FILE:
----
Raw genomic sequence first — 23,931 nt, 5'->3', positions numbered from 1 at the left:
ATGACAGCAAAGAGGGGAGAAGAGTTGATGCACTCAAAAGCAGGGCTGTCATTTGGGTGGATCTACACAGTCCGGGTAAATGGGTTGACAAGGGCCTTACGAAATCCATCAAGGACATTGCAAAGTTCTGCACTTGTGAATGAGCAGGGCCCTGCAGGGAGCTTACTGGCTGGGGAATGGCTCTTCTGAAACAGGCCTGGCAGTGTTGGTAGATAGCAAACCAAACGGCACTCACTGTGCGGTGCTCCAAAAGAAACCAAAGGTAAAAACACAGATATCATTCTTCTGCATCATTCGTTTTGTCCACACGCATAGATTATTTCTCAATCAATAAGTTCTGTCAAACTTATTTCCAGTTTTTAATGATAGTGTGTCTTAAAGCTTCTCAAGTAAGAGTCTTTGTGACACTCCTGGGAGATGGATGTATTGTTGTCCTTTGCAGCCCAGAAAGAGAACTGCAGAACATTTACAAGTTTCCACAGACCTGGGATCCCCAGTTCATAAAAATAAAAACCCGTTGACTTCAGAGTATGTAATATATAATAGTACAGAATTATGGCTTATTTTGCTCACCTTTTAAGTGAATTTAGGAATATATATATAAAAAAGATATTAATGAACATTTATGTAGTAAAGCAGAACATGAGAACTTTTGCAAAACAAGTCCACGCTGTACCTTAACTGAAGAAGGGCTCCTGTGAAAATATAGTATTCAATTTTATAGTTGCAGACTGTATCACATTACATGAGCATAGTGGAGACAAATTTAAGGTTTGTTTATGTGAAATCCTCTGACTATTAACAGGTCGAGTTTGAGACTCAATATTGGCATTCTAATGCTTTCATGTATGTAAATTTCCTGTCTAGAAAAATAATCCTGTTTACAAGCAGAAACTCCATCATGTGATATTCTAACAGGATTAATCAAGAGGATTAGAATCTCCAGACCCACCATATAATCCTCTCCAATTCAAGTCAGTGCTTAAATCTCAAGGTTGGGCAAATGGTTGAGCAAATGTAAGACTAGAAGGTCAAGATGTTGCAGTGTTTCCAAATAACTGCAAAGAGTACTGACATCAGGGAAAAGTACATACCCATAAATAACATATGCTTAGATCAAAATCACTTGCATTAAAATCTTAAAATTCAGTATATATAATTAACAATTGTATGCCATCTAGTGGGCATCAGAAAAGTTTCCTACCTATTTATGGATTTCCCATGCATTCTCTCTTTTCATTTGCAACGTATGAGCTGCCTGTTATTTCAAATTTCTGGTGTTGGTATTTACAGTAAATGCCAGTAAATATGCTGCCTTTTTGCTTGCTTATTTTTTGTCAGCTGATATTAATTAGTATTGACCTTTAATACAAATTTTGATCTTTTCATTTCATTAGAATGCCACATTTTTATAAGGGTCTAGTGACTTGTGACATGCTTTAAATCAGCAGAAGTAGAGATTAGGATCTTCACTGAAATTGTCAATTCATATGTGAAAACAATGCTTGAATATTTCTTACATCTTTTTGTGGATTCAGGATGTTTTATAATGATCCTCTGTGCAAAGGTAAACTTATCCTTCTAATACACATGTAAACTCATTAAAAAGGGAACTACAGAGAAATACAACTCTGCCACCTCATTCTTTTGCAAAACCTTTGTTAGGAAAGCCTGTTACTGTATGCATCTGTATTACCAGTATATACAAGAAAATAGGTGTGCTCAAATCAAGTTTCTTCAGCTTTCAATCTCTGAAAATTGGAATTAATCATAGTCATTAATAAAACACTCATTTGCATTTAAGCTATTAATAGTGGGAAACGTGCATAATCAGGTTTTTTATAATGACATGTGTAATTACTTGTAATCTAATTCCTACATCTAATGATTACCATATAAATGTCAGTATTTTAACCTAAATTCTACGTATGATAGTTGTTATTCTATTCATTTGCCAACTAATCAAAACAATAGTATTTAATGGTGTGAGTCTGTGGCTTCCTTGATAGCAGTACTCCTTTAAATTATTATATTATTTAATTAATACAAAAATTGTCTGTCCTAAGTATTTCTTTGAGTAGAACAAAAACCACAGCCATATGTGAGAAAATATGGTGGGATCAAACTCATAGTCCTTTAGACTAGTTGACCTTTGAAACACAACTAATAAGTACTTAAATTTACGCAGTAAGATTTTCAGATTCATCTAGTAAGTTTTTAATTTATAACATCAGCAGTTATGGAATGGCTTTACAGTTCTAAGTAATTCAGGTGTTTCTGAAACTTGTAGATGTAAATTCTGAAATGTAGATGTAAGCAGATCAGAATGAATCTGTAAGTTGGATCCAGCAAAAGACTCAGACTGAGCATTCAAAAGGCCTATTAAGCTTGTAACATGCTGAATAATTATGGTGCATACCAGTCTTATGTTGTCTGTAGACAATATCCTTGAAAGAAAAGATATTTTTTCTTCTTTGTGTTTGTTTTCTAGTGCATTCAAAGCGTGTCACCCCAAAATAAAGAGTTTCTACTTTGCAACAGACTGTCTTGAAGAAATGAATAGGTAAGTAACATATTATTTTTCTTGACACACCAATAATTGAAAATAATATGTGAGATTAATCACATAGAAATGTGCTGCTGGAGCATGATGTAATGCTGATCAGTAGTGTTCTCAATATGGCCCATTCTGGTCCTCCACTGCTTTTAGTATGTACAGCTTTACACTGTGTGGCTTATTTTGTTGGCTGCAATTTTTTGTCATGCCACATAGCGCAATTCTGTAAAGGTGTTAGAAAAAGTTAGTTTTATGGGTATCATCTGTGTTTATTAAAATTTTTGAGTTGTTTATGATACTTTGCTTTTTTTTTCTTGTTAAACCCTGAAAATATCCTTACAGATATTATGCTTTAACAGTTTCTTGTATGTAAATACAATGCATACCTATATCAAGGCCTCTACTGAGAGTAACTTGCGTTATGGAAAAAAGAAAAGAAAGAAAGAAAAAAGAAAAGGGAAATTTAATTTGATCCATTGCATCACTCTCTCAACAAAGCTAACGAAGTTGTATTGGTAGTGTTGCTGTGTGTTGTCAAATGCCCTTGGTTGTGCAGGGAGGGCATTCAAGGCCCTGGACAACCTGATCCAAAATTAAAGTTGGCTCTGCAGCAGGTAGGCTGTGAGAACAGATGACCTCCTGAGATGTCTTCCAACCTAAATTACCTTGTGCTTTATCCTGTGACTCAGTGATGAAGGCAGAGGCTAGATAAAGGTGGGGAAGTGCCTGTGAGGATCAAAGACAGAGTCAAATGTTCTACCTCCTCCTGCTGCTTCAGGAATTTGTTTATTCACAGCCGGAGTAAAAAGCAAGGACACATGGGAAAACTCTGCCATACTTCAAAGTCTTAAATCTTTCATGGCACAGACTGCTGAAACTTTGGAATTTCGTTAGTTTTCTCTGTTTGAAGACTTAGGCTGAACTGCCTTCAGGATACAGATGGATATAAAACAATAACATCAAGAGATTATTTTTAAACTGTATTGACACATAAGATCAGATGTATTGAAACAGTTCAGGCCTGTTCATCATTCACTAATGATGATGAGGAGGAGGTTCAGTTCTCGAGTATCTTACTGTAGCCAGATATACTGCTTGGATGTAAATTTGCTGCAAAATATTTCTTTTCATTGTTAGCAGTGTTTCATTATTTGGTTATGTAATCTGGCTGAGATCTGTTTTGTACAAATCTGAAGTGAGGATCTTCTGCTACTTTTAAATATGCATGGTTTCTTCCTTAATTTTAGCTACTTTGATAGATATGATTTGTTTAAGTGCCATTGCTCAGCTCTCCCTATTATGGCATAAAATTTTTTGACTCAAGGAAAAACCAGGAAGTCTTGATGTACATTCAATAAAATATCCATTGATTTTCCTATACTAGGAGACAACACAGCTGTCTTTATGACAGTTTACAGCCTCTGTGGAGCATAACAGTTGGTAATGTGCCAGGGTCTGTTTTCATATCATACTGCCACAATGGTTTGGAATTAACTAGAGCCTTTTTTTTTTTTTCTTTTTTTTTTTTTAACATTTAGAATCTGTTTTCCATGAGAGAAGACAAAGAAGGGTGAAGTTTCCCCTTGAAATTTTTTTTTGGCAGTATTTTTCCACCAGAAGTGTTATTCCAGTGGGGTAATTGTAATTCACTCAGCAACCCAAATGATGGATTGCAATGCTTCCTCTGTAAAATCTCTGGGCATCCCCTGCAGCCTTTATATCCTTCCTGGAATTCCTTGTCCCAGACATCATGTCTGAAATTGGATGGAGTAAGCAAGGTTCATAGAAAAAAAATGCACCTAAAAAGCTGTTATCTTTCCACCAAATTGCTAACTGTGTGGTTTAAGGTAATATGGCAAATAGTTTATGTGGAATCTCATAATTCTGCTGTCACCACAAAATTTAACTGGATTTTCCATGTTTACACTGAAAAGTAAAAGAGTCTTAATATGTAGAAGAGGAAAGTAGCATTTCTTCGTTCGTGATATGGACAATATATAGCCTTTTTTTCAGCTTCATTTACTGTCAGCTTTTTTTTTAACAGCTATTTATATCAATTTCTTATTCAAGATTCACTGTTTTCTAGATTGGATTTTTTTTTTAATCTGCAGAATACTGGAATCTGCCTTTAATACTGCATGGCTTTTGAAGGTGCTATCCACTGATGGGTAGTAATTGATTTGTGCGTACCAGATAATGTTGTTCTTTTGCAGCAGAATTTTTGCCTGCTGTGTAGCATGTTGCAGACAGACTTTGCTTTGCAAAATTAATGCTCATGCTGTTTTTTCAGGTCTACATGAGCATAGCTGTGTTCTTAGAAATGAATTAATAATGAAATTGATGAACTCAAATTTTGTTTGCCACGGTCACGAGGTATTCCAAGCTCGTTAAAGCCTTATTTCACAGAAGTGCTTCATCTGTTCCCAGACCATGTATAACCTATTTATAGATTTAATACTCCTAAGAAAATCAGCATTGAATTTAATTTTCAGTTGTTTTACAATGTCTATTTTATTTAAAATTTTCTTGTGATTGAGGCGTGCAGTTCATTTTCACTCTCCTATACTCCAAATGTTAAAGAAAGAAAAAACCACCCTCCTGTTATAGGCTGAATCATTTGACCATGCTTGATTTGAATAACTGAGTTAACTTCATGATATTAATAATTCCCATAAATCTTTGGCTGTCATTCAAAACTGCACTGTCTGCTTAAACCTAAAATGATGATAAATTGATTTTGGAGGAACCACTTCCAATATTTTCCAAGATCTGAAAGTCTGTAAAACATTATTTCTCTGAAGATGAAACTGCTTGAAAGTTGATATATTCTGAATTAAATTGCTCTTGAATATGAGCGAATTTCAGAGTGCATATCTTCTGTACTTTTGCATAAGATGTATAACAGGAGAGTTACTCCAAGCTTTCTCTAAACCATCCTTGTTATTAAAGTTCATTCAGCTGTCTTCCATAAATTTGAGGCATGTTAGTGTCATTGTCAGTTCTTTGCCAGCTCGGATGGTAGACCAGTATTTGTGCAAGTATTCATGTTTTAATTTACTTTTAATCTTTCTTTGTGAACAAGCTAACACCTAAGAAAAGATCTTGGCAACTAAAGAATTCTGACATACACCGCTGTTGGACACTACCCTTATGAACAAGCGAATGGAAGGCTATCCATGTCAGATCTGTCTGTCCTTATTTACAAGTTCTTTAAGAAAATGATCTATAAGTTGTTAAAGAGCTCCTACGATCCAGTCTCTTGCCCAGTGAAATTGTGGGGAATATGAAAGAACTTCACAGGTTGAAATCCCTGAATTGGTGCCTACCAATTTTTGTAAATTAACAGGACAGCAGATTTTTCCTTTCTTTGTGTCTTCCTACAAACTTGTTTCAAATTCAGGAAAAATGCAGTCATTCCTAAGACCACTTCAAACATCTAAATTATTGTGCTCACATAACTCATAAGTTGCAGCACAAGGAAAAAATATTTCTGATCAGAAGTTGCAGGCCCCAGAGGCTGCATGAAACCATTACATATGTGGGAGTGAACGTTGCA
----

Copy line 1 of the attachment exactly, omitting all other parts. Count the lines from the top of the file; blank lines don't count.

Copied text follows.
Raw genomic sequence first — 23,931 nt, 5'->3', positions numbered from 1 at the left: